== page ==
Protecting the 'heart of the earth' from ecocide

A groundbreaking documentary sheds light on the urgent need to make ecocide a crime and protect indigenous territories in the Brazilian Amazon.

Protection of indigenous lands represent the most viable path to halt the ecocidal deforestation plaguing the Amazon.

Through the powerful firsthand accounts of five indigenous leaders spanning four generations, Amazônia: The Heart of Mother Earth paints a picture of the ongoing struggle to safeguard these vital lands.

Dates and details for the autumn film tour are yet to be confirmed. It will be screened in Edinburgh, London, Paris, Brussels, Monaco. Dates will be available here, when finalised.

Directed by Gert-Peeter Bruch and Princess Esmerelda of Belgium, the film features notable figures. Among them are chief Raoni Metuktire of the Kayapo people, president of Brazil Luiz Inácio Lula da Silva, and Sydney Possuelo, the former president of the National Indian Foundation. 

Their stories, along with others, serve as a rallying cry for global support in demarcating and preserving indigenous territories in Brazil and urging the establishment of an international law to criminalise ecocide.


Brazil is currently considering a law against ecocide, which the Brazilian political party Partido Socialismo e Liberdade (PSOL) submitted to congress on 5 June. 

The proposed law seeks to criminalise “performing illegal or wanton acts with the knowledge that they generate a substantial probability of serious and widespread or long-term damage to the environment", reflecting the international definition of ecocide.

The proposal is supported by a collaboration of PSOL, Ecoe Brasil, Observatório do Clima, Stop Ecocide International, International Rivers, Climate Counsel and many others.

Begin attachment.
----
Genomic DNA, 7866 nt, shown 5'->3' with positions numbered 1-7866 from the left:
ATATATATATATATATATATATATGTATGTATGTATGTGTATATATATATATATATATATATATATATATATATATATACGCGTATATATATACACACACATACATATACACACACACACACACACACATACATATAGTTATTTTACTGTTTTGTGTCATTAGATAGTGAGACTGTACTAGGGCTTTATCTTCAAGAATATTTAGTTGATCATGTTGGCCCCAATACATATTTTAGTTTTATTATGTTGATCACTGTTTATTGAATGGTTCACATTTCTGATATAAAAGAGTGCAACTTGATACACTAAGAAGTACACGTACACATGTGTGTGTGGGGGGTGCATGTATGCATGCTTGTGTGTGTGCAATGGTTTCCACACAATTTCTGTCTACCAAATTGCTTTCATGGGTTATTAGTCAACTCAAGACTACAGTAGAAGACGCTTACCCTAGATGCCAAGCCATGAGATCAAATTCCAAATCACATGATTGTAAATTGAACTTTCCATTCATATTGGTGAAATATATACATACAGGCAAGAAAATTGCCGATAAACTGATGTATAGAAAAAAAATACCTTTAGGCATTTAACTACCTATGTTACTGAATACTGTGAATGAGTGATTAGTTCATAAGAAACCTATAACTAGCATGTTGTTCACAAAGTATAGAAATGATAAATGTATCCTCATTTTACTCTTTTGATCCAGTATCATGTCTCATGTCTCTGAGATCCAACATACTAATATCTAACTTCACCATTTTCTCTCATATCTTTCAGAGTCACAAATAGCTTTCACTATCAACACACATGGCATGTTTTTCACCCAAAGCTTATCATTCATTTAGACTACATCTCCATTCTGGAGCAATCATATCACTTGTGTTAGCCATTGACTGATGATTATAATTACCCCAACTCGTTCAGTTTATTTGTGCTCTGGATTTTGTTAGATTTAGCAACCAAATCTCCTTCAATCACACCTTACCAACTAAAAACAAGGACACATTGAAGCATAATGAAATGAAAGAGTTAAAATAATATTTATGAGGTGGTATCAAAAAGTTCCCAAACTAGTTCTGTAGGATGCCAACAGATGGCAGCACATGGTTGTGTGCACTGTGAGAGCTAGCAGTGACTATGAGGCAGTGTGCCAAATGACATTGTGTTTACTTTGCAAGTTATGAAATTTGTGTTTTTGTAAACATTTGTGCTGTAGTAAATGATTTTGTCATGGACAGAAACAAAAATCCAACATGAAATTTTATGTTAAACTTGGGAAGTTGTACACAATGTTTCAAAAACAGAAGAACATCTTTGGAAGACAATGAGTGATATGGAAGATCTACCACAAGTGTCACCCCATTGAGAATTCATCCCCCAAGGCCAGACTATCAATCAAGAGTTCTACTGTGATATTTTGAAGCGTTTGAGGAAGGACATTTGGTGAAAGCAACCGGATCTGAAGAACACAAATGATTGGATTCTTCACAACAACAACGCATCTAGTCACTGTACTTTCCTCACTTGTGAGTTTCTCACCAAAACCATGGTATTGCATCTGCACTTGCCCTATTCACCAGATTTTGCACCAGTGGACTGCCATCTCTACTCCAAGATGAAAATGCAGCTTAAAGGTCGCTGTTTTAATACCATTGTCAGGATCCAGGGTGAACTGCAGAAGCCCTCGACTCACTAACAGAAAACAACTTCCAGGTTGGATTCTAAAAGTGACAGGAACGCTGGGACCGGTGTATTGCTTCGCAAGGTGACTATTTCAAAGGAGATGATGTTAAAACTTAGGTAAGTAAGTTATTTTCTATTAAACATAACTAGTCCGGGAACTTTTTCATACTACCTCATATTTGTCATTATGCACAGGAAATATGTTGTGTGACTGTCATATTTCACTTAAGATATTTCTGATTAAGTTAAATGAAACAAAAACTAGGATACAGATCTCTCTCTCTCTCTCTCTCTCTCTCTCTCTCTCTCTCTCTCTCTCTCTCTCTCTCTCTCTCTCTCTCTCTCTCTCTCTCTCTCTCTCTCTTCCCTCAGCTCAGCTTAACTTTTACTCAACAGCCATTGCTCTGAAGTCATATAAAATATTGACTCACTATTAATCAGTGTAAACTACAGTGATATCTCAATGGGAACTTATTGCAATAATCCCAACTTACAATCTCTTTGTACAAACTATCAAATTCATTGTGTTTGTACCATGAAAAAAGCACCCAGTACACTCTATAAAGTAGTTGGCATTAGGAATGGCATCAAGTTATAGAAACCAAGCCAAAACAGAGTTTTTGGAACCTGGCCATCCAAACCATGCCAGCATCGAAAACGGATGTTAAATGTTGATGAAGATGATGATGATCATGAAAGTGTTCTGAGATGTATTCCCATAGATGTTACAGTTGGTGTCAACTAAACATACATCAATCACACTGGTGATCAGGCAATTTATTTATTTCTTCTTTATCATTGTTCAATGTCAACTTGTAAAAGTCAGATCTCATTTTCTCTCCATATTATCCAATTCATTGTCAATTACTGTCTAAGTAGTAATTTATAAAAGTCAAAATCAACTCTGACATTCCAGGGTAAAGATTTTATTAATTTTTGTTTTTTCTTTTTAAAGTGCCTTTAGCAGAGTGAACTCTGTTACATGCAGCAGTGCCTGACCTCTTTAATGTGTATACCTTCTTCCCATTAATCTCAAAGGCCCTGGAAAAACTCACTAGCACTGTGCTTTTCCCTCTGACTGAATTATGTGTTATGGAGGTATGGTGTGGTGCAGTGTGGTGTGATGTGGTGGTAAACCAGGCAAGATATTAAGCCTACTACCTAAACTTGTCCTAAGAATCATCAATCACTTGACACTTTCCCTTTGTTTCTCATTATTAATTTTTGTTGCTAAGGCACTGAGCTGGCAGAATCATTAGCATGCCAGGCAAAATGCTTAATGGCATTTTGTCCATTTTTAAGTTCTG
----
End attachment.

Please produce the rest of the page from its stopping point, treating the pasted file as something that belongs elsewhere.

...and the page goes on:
At present, ecocide is officially a crime in 10 countries, including France (Article 231-3), Ecuador (Article 98) and, both Russia (Article 358) and Ukraine (Article 441), and is being actively discussed in another 27 countries, according to Ecocide International. 


When Jair Bolsonaro took office as president of Brazil in 2019, he sent a clear message was that the region was 'open for business,' leading to a 92 percent surge in deforestation in the first eight months of his leadership, according to data from the country's INPE satellite service. 

Founder of French NGO Planete Amazone, Gert-Peter Bruch said: “In four years, Jair Bolsonaro destroyed or weakened several decades of international efforts to protect the Amazon rainforest and indigenous territories. Returning to power, president Lula has made the protection of both a policy priority." 

Protection of indigenous lands represent the most viable path to halt the ecocidal deforestation plaguing the Amazon.

New data has shown that Amazon deforestation rates dropped 34 percent in the first six months of Lula's presidency. 

“However, the Brazilian congress remains outside of Lula’s control and has recently approved a proposal that strips the environment ministry’s oversight of the rural land registry and removes the power of the ministry of indigenous peoples' to demarcate Indigenous lands. Both of these measures pave the way for a return to unimaginably harmful levels of deforestation,” Bruch said.